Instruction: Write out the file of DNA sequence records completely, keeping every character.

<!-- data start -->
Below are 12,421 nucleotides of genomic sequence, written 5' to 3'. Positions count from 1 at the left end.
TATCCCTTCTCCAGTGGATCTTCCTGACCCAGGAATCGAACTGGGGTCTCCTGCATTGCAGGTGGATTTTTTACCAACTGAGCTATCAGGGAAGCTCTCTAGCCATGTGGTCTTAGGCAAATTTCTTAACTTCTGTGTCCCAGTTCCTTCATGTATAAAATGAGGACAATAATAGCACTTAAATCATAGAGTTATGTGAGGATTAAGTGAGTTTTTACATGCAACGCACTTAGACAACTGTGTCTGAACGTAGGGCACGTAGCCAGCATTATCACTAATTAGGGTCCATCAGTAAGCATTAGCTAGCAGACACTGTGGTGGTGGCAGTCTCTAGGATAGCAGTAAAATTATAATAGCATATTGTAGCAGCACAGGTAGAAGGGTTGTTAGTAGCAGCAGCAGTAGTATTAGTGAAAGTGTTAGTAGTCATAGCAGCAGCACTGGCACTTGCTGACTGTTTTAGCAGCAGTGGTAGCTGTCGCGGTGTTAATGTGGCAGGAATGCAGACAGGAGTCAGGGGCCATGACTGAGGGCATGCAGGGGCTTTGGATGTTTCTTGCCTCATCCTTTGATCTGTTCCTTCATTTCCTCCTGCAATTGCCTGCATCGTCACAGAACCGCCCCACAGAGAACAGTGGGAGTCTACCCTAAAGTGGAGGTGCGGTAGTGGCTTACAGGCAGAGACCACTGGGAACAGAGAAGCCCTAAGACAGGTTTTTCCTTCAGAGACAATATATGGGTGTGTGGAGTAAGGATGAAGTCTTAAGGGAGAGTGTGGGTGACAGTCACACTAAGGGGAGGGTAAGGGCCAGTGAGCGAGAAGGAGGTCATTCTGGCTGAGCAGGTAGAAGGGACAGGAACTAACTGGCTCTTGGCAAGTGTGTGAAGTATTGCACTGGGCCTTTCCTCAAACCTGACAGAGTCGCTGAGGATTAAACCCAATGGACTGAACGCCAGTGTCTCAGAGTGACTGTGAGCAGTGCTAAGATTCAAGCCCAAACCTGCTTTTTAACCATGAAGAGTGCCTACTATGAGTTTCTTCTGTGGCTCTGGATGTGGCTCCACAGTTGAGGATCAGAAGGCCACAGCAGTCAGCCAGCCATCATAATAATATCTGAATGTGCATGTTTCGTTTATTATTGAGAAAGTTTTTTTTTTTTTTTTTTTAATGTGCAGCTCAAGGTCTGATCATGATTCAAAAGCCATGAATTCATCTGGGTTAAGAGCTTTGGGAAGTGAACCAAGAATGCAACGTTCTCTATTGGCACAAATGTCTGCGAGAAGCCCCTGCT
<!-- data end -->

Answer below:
Below are 12,421 nucleotides of genomic sequence, written 5' to 3'. Positions count from 1 at the left end.
TATCCCTTCTCCAGTGGATCTTCCTGACCCAGGAATCGAACTGGGGTCTCCTGCATTGCAGGTGGATTTTTTACCAACTGAGCTATCAGGGAAGCTCTCTAGCCATGTGGTCTTAGGCAAATTTCTTAACTTCTGTGTCCCAGTTCCTTCATGTATAAAATGAGGACAATAATAGCACTTAAATCATAGAGTTATGTGAGGATTAAGTGAGTTTTTACATGCAACGCACTTAGACAACTGTGTCTGAACGTAGGGCACGTAGCCAGCATTATCACTAATTAGGGTCCATCAGTAAGCATTAGCTAGCAGACACTGTGGTGGTGGCAGTCTCTAGGATAGCAGTAAAATTATAATAGCATATTGTAGCAGCACAGGTAGAAGGGTTGTTAGTAGCAGCAGCAGTAGTATTAGTGAAAGTGTTAGTAGTCATAGCAGCAGCACTGGCACTTGCTGACTGTTTTAGCAGCAGTGGTAGCTGTCGCGGTGTTAATGTGGCAGGAATGCAGACAGGAGTCAGGGGCCATGACTGAGGGCATGCAGGGGCTTTGGATGTTTCTTGCCTCATCCTTTGATCTGTTCCTTCATTTCCTCCTGCAATTGCCTGCATCGTCACAGAACCGCCCCACAGAGAACAGTGGGAGTCTACCCTAAAGTGGAGGTGCGGTAGTGGCTTACAGGCAGAGACCACTGGGAACAGAGAAGCCCTAAGACAGGTTTTTCCTTCAGAGACAATATATGGGTGTGTGGAGTAAGGATGAAGTCTTAAGGGAGAGTGTGGGTGACAGTCACACTAAGGGGAGGGTAAGGGCCAGTGAGCGAGAAGGAGGTCATTCTGGCTGAGCAGGTAGAAGGGACAGGAACTAACTGGCTCTTGGCAAGTGTGTGAAGTATTGCACTGGGCCTTTCCTCAAACCTGACAGAGTCGCTGAGGATTAAACCCAATGGACTGAACGCCAGTGTCTCAGAGTGACTGTGAGCAGTGCTAAGATTCAAGCCCAAACCTGCTTTTTAACCATGAAGAGTGCCTACTATGAGTTTCTTCTGTGGCTCTGGATGTGGCTCCACAGTTGAGGATCAGAAGGCCACAGCAGTCAGCCAGCCATCATAATAATATCTGAATGTGCATGTTTCGTTTATTATTGAGAAAGTTTTTTTTTTTTTTTTTTTAATGTGCAGCTCAAGGTCTGATCATGATTCAAAAGCCATGAATTCATCTGGGTTAAGAGCTTTGGGAAGTGAACCAAGAATGCAACGTTCTCTATTGGCACAAATGTCTGCGAGAAGCCCCTGCT